LEYS, JOHN, marine engineer; b. c. 1791 in Aberdeen, Scotland; d. 8 April 1846 in St Croix (Virgin Islands).
John Leys may have been the John Lees of Nineveh, England, who in 1812 signed articles of employment for five years with the Birmingham engineering firm of Boulton and Watt. Lees was to work in the “business of Filing, Turning, & Fitting wrought, and Cast Iron Goods for the Manufactory of Steam Engines and other purposes.” For this work he was to be paid 19s. weekly for the first half of the term and 20s. weekly for the balance.
In the spring of 1816 Gillespie, Gerrard and Company of London [see Samuel Gerrard*], acting as agents for the owners of the Frontenac (a paddle-wheel vessel then under construction at Bath, Upper Canada), ordered a steam-engine from Boulton and Watt. The London firm also requested that a competent engineer be sent to assemble, install, and operate it. Leys offered to go for two years at £160 a year. This sum was considered high but, when no one else offered to go, he was engaged. By the time these arrangements had been concluded, the 56-horsepower engine had already been shipped to Liverpool. Leys had to rush off quickly. He did, however, manage to arrange for some of his salary to be sent to his mother in Aberdeen.
The account in the Kingston Gazette of the launch of the Frontenac in September 1816 sparked predictions that it would be “finished and ready for use in a few weeks.” It was not, the delay being caused, in part, by wrangles over the engine with customs officials at Quebec which began in December. Not until the following May did the steamship sail across Kingston harbour, damaging the machinery of one of its paddle-wheels in the process. Although the Frontenac was the first steamboat to be launched on the Great Lakes, the subsequent delay had allowed the American vessel Ontario to make the first voyage under steam. Much of the delay may be ascribed to problems with the Boulton and Watt engine.
Once the Frontenac went into operation, relations between Leys and its captain, James McKenzie*, were far from smooth, as later attested by Henry Scadding*: “At the outset of steam navigation, men competent to superintend the working of the machinery were . . . not numerous, and Captains were obliged in some degree to humour their chief engineer when they had secured the services of one. Capt. McKenzie . . . was somewhat tyrannized over by Mr. Leys, who was a Scot, not very tractable; and the Frontenac’s movements, times of sailing, and so on, were very much governed by a will in the hold, independent of that of the ostensible Commander.” Despite such friction, Leys and McKenzie both enjoyed salaries which John Spread Baldwin, a York (Toronto) merchant, described in 1817 as “immense.”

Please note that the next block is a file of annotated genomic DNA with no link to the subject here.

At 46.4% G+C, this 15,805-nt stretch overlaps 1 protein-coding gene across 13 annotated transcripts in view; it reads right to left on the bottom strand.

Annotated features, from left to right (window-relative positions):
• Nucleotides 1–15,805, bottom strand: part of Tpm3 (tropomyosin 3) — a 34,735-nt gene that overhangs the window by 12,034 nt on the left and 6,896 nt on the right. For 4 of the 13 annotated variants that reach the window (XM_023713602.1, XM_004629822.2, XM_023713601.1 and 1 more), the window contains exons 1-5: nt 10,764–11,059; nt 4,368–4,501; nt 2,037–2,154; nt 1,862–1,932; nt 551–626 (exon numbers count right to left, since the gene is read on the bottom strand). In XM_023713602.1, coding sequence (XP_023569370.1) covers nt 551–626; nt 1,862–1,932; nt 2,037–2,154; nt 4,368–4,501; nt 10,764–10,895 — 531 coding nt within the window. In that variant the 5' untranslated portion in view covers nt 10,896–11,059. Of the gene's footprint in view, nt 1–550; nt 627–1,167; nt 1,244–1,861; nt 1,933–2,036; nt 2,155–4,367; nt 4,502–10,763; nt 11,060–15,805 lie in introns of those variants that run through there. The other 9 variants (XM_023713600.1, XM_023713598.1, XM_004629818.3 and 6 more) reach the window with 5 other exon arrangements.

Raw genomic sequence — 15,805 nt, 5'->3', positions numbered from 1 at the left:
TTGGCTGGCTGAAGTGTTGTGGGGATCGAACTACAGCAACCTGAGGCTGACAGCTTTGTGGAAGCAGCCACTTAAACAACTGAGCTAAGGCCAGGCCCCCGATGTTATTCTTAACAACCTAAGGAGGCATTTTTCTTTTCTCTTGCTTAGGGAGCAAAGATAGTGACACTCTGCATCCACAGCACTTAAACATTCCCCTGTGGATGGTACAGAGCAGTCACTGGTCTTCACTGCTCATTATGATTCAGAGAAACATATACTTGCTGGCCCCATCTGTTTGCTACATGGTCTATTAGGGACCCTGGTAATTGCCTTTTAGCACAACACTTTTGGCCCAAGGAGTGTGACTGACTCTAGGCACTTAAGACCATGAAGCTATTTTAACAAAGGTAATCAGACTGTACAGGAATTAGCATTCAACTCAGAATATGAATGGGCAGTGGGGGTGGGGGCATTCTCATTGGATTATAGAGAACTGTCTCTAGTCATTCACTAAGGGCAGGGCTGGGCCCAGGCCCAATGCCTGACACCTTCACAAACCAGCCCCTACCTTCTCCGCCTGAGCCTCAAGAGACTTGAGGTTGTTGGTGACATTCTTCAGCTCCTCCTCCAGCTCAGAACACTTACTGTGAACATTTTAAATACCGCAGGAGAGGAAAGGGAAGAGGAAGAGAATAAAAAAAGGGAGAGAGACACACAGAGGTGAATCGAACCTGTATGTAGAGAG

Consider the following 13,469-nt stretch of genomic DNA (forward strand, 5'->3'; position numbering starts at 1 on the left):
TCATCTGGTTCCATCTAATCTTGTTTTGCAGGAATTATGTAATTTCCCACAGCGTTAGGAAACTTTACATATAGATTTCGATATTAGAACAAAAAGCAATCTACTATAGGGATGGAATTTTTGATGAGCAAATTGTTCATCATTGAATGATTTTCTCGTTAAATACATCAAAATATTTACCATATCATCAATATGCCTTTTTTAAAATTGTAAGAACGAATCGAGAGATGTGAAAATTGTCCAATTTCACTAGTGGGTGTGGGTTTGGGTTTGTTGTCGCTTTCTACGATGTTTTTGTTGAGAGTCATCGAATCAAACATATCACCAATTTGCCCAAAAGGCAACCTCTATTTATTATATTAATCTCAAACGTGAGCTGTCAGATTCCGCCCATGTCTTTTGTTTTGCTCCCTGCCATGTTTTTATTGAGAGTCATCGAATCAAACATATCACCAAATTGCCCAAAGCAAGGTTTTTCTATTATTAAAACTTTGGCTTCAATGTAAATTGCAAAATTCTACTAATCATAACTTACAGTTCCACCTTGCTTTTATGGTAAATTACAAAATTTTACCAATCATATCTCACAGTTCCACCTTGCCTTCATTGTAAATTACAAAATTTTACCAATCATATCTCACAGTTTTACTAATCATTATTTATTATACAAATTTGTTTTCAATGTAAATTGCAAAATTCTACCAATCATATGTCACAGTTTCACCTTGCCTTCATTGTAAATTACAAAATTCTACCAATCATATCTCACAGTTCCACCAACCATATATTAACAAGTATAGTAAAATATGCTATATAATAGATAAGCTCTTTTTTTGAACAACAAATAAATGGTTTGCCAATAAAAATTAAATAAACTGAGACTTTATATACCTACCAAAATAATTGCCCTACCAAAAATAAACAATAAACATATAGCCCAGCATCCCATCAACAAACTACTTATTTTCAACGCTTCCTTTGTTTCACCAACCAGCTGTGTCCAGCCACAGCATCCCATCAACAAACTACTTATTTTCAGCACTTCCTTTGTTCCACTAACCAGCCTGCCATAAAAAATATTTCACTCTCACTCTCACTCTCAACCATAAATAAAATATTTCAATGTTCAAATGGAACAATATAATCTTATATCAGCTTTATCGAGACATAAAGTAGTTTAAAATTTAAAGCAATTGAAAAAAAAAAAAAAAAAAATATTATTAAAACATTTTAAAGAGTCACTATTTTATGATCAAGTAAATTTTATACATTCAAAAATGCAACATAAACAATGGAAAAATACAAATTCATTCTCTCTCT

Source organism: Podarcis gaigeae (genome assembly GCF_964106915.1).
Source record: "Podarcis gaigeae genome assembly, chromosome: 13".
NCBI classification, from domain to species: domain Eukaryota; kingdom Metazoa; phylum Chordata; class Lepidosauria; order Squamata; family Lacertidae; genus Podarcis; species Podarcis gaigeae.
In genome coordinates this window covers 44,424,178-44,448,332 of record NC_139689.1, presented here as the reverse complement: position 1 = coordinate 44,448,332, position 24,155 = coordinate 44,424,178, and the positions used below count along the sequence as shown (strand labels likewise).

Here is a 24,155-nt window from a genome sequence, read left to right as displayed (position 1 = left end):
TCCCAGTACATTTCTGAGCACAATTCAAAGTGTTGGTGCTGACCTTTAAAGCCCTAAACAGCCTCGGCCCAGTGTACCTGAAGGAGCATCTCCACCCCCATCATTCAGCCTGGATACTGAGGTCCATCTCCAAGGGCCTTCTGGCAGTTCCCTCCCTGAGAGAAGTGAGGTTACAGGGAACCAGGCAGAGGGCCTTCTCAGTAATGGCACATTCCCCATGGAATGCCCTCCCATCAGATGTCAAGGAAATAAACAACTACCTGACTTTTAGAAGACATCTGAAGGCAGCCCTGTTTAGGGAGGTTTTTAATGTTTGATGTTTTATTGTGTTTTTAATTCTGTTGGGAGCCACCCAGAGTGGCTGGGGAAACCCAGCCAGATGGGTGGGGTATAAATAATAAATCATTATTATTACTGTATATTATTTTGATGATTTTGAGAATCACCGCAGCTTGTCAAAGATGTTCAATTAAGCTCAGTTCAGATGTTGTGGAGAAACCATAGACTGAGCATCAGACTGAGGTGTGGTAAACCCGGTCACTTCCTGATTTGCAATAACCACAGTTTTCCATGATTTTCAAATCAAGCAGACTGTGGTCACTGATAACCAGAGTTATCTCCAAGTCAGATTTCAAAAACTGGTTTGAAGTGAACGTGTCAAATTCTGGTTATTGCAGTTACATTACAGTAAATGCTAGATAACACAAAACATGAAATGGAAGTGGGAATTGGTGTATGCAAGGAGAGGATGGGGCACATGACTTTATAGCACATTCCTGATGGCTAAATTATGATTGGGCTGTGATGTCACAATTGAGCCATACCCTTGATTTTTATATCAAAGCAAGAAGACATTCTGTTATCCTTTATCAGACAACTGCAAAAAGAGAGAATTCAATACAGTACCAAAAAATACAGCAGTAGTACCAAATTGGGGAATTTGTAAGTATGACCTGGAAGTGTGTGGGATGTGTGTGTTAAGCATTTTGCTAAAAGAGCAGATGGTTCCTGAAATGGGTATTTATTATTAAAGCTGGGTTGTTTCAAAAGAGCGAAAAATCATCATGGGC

A brief partnership of uncertain nature with his brother Francis in Pickering Township broke up in the spring of 1827, when John (or Jock as he was familiarly known) returned to the lake as engineer of Captain Hugh Richardson*’s Canada. According to Scadding, Leys “was long well known in York.” One of those who claimed him as a “good friend” was William Lyon Mackenzie*. In August 1827 he noted in his Colonial Advocate Leys’s departure for Montreal to get a new paddle-wheel shaft for the Canada. Five years later Leys supported Mackenzie in his bid for re-election to the House of Assembly.
Beyond his experience in the Canadas, Leys’s career as a marine engineer is still a mystery. It is relatively easy to identify steamboat captains but the rest of the crew lived in obscurity. The Toronto directory for 1837 describes him simply as an “Engineer,” living on Lot (Queen) Street. He must have accumulated some wealth; in the same year he was a minor shareholder in the British America Fire and Life Assurance Company. When he died in St Croix in 1846, he was said in an obituary to have gone there for his health. He had left more than £600 and an annuity to his mother and sisters in Scotland, and had instructed his executors to convert the balance of his assets into cash, to be invested in mortgages, real estate, and the erection of buildings for rent. The resulting income was to go to his brother William and his children so long as they maintained the properties and the insurance on them.
AO, RG 22, ser.155. Birmingham Public Libraries (Birmingham, Eng.), Boulton and Watt coll., articles of agreement concerning employment of John Lees with M. R.. Boulton and James Watt Jr, 26 May 1812; letter-book 40, Boulton and Watt to Gillespie, Gerrard and Company, 21, 23, 30 May, 3, 10 June 1816. UTFL, ms coll., Western Assurance Company papers, vol.100 (British American Assurance Company, day-book, 1837–41). Town of York, 1815–34 (Firth), 39–40. Colonial Advocate, 2 Aug. 1827, 9 Feb. 1832. Kingston Gazette, 14 Sept. 1816, 24 May 1817. Upper Canada Gazette, 21 April 1827. Death notices of Ont. (Reid). Toronto directory, 1837. Scadding, Toronto of old (1873), 556.
Cite This Article
Walter Lewis, “LEYS, JOHN,” in Dictionary of Canadian Biography, vol. 7, University of Toronto/Université Laval, 2003–, accessed November 21, 2014, http://www.biographi.ca/en/bio/leys_john_7E.html.
The citation above shows the format for footnotes and endnotes according to the Chicago manual of style (16th edition). Information to be used in other citation formats:Permalink: http://www.biographi.ca/en/bio/leys_john_7E.html
|Author of Article:||Walter Lewis|
|Title of Article:||LEYS, JOHN|
|Publication Name:||Dictionary of Canadian Biography, vol. 7|
|Publisher:||University of Toronto/Université Laval|
|Year of publication:||1988|
|Year of revision:||1988|
|Access Date:||November 21, 2014|